When the founding fathers limited the reach of government, they left in place a range of inherent powers. It can compel citizens to risk their lives in the country’s defense. It can tax income at whatever level it chooses (the top federal tax rate during World War II was 91 percent). It can tell businesses where they can and can’t operate through zoning.
And, if our civic leaders are bold enough to use the law creatively, our local government has the power to answer one of New York City’s most pressing needs: saving the Knicks.
The once-celebrated NBA franchise has long been mired in failure; not the kind of endearing failure exemplified by the early Mets, but a failure that encompasses both on-court performance and off-the-court horrors quite apart from this year’s likely-worst-Knicks’-season-ever performance. Since 2001, they have lost more regular season games than every team except for the Minnesota Timberwolves. They’ve made the playoffs four times under a system that allows more than half the league’s teams into the post-season, yet have won exactly one series. The missteps off the court range from a huge sexual harassment settlement, the loss of executive and coaching talent (Dave Checketts, Pat Riley, Jeff Van Gundy, Donnie Walsh), and a media relations policy apparently inspired by North Korea.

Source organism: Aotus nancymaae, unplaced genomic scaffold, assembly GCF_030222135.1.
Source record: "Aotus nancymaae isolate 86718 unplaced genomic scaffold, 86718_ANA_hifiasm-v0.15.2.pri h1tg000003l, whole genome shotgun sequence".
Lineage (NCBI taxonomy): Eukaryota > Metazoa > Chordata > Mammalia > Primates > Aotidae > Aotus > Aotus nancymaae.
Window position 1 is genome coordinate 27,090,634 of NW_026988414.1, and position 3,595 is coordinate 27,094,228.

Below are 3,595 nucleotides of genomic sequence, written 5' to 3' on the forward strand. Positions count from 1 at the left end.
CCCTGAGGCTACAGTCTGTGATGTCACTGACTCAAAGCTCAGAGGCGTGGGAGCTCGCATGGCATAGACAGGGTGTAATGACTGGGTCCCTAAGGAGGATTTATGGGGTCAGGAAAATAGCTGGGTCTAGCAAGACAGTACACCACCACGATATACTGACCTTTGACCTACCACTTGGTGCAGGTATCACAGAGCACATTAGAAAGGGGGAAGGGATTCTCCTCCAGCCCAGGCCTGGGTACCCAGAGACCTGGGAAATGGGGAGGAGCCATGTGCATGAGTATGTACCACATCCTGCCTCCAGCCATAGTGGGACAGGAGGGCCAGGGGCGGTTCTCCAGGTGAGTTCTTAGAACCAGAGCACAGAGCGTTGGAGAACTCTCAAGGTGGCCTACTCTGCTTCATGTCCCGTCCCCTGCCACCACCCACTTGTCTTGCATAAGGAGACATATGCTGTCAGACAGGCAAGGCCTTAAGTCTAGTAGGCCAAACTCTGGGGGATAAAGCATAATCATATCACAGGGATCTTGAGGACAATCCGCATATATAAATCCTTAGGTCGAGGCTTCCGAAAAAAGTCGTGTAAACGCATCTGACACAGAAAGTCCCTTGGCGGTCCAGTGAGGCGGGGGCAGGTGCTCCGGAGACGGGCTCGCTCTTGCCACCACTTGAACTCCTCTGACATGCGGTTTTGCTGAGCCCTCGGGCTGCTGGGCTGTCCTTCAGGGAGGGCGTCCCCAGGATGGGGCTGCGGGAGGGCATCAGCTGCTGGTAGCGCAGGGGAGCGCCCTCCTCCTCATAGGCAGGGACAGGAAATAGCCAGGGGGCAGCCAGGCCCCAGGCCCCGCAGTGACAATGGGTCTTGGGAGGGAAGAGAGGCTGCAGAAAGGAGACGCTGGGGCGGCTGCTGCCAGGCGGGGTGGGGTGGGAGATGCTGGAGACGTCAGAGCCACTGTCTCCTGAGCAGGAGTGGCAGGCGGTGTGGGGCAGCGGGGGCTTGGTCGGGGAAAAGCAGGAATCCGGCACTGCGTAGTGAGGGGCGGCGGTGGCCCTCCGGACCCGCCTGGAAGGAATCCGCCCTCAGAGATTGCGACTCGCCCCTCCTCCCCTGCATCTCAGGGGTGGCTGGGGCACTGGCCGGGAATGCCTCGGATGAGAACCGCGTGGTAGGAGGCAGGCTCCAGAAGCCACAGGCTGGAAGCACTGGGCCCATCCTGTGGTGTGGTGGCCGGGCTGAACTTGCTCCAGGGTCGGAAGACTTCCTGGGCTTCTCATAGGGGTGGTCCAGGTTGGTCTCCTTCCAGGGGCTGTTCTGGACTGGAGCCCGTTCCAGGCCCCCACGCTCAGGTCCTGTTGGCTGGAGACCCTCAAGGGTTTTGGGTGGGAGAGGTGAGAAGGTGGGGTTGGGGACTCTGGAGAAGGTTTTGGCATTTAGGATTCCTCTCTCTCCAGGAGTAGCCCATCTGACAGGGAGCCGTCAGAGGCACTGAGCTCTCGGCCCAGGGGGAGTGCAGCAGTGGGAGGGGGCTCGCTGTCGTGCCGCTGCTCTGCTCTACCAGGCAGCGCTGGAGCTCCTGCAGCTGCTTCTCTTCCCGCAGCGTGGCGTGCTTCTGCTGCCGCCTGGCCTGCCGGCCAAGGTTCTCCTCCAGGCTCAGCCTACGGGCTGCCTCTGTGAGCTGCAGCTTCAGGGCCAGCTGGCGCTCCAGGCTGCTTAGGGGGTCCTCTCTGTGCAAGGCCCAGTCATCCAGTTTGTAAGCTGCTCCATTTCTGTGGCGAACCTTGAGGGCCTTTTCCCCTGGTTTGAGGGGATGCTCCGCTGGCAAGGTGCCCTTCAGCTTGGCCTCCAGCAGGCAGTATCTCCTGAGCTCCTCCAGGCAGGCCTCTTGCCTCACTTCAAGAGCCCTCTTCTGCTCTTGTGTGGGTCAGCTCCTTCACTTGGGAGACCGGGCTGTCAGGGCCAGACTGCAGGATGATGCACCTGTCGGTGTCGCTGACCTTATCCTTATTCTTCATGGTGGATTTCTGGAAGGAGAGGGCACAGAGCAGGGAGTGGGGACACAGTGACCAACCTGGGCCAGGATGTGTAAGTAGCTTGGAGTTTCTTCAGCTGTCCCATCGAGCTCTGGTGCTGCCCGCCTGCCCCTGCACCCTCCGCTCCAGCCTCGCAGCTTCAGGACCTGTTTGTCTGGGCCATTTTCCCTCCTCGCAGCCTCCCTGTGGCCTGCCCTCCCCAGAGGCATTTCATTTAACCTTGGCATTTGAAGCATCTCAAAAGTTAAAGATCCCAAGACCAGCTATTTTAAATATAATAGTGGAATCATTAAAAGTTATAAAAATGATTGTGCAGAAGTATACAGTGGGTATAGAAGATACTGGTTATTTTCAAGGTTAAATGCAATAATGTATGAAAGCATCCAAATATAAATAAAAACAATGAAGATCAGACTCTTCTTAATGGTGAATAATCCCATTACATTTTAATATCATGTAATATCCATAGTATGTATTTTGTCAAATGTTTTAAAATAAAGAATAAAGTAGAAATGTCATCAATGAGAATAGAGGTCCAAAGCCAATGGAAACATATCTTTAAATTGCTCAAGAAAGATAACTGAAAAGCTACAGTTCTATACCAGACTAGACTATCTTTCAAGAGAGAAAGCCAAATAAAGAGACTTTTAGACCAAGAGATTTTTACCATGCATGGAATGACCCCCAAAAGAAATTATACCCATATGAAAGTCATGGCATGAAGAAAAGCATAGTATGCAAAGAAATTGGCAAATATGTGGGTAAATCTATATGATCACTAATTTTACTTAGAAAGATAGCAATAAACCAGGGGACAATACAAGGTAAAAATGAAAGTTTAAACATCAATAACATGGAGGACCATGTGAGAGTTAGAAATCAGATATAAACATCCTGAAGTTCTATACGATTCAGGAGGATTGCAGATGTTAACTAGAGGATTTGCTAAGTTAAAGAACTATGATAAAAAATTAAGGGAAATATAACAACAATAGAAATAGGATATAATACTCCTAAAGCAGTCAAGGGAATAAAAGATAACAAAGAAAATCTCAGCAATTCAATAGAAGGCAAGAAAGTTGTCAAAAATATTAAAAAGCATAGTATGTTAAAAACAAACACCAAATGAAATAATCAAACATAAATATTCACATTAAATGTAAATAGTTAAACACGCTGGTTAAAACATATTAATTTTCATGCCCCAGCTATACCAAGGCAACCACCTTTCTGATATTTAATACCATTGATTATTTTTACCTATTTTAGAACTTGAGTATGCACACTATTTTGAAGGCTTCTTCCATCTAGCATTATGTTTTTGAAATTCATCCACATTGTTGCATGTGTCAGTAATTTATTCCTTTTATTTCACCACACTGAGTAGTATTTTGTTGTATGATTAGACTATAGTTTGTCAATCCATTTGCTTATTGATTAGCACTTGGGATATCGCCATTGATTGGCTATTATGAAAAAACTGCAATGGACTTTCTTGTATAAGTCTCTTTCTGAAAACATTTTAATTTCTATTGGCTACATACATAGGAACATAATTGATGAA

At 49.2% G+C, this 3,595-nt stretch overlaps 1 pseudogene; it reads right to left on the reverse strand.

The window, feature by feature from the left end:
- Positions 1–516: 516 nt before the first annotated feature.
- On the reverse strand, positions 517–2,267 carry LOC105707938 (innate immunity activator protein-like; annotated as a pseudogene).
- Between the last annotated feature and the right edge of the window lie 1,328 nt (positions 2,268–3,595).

During this stretch of revolving-door players, coaches, and GMs, one constant has remained: James L. Dolan. The executive chairman of Madison Square Garden attained his lofty position by living the American Dream: He is the scion of a self-made man, and is a living, walking argument for a confiscatory pre-mortem inheritance tax.
As Knicks’ owner, Mr. Dolan's stewardship is a matter of serious public concern—so serious that it is long past time for the local government to use its power to take the team away from him.
If Mr. Dolan chose to spend his time indulging his fantasy that he is a talented performer (he is a front man for the rock group JD & the Straight Shot) he would be of no concern to anyone other than fans of the Eagles, for whom his band is the opening act.
As Knicks’ owner, however, his stewardship is a matter of serious public concern—so serious that it is long past time for the local government to use its power to take the team away from him.